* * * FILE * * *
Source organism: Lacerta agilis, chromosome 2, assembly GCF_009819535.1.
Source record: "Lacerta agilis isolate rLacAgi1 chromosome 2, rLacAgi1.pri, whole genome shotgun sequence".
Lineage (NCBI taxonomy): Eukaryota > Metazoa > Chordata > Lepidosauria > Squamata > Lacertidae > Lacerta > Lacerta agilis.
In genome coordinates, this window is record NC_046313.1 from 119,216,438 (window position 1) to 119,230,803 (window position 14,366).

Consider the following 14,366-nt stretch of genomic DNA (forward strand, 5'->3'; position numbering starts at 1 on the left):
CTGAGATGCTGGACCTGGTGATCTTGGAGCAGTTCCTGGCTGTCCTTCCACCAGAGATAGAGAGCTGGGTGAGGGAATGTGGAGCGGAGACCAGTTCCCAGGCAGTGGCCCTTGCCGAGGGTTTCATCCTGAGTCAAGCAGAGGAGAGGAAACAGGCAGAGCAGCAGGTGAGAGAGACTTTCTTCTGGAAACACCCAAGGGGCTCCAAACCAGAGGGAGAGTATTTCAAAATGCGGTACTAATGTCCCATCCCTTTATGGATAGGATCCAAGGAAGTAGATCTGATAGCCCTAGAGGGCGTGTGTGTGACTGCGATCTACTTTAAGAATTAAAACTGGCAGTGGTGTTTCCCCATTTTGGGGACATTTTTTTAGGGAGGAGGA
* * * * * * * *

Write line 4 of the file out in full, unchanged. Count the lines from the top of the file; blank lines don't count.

In genome coordinates, this window is record NC_046313.1 from 119,216,438 (window position 1) to 119,230,803 (window position 14,366).